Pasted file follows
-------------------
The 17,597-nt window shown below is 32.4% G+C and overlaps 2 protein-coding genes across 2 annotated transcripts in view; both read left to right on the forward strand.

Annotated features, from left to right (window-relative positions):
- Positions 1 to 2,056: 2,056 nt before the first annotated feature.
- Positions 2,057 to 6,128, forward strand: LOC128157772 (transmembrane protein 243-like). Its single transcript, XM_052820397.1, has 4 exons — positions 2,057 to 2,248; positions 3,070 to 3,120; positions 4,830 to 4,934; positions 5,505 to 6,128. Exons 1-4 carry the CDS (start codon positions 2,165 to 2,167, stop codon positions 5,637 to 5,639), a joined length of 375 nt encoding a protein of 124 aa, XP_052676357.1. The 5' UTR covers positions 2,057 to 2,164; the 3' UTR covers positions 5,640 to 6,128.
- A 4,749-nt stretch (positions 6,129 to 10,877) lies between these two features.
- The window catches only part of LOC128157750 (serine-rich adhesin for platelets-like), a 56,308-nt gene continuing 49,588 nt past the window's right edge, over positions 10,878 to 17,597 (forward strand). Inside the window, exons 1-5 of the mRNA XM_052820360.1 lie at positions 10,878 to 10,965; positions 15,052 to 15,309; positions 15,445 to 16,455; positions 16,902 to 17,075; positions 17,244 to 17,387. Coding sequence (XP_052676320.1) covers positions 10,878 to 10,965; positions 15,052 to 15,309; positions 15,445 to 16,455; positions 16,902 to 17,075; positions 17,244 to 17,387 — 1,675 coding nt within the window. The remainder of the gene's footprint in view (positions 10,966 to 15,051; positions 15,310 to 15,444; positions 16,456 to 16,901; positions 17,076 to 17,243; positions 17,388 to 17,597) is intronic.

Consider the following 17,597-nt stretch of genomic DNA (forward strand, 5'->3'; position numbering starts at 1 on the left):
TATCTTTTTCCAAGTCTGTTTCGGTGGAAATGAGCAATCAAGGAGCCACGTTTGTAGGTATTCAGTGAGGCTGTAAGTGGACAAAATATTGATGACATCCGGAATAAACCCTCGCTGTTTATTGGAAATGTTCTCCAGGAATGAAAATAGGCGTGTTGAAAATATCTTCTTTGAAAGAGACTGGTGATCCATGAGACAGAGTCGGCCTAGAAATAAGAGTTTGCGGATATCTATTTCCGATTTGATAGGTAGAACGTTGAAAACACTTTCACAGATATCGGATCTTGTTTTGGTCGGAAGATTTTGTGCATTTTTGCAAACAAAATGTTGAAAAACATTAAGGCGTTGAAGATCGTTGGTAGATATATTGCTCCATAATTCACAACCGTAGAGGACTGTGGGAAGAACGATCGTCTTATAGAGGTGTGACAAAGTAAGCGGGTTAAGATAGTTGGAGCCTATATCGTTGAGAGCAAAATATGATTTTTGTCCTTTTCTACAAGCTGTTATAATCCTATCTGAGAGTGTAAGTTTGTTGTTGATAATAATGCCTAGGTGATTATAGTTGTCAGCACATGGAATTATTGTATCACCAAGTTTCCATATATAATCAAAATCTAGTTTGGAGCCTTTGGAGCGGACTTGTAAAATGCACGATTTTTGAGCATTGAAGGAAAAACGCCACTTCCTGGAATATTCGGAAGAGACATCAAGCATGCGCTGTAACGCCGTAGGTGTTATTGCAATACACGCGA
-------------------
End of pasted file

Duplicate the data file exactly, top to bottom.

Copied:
The 17,597-nt window shown below is 32.4% G+C and overlaps 2 protein-coding genes across 2 annotated transcripts in view; both read left to right on the forward strand.

Annotated features, from left to right (window-relative positions):
- Positions 1 to 2,056: 2,056 nt before the first annotated feature.
- Positions 2,057 to 6,128, forward strand: LOC128157772 (transmembrane protein 243-like). Its single transcript, XM_052820397.1, has 4 exons — positions 2,057 to 2,248; positions 3,070 to 3,120; positions 4,830 to 4,934; positions 5,505 to 6,128. Exons 1-4 carry the CDS (start codon positions 2,165 to 2,167, stop codon positions 5,637 to 5,639), a joined length of 375 nt encoding a protein of 124 aa, XP_052676357.1. The 5' UTR covers positions 2,057 to 2,164; the 3' UTR covers positions 5,640 to 6,128.
- A 4,749-nt stretch (positions 6,129 to 10,877) lies between these two features.
- The window catches only part of LOC128157750 (serine-rich adhesin for platelets-like), a 56,308-nt gene continuing 49,588 nt past the window's right edge, over positions 10,878 to 17,597 (forward strand). Inside the window, exons 1-5 of the mRNA XM_052820360.1 lie at positions 10,878 to 10,965; positions 15,052 to 15,309; positions 15,445 to 16,455; positions 16,902 to 17,075; positions 17,244 to 17,387. Coding sequence (XP_052676320.1) covers positions 10,878 to 10,965; positions 15,052 to 15,309; positions 15,445 to 16,455; positions 16,902 to 17,075; positions 17,244 to 17,387 — 1,675 coding nt within the window. The remainder of the gene's footprint in view (positions 10,966 to 15,051; positions 15,310 to 15,444; positions 16,456 to 16,901; positions 17,076 to 17,243; positions 17,388 to 17,597) is intronic.

Consider the following 17,597-nt stretch of genomic DNA (forward strand, 5'->3'; position numbering starts at 1 on the left):
TATCTTTTTCCAAGTCTGTTTCGGTGGAAATGAGCAATCAAGGAGCCACGTTTGTAGGTATTCAGTGAGGCTGTAAGTGGACAAAATATTGATGACATCCGGAATAAACCCTCGCTGTTTATTGGAAATGTTCTCCAGGAATGAAAATAGGCGTGTTGAAAATATCTTCTTTGAAAGAGACTGGTGATCCATGAGACAGAGTCGGCCTAGAAATAAGAGTTTGCGGATATCTATTTCCGATTTGATAGGTAGAACGTTGAAAACACTTTCACAGATATCGGATCTTGTTTTGGTCGGAAGATTTTGTGCATTTTTGCAAACAAAATGTTGAAAAACATTAAGGCGTTGAAGATCGTTGGTAGATATATTGCTCCATAATTCACAACCGTAGAGGACTGTGGGAAGAACGATCGTCTTATAGAGGTGTGACAAAGTAAGCGGGTTAAGATAGTTGGAGCCTATATCGTTGAGAGCAAAATATGATTTTTGTCCTTTTCTACAAGCTGTTATAATCCTATCTGAGAGTGTAAGTTTGTTGTTGATAATAATGCCTAGGTGATTATAGTTGTCAGCACATGGAATTATTGTATCACCAAGTTTCCATATATAATCAAAATCTAGTTTGGAGCCTTTGGAGCGGACTTGTAAAATGCACGATTTTTGAGCATTGAAGGAAAAACGCCACTTCCTGGAATATTCGGAAGAGACATCAAGCATGCGCTGTAACGCCGTAGGTGTTATTGCAATACACGCGA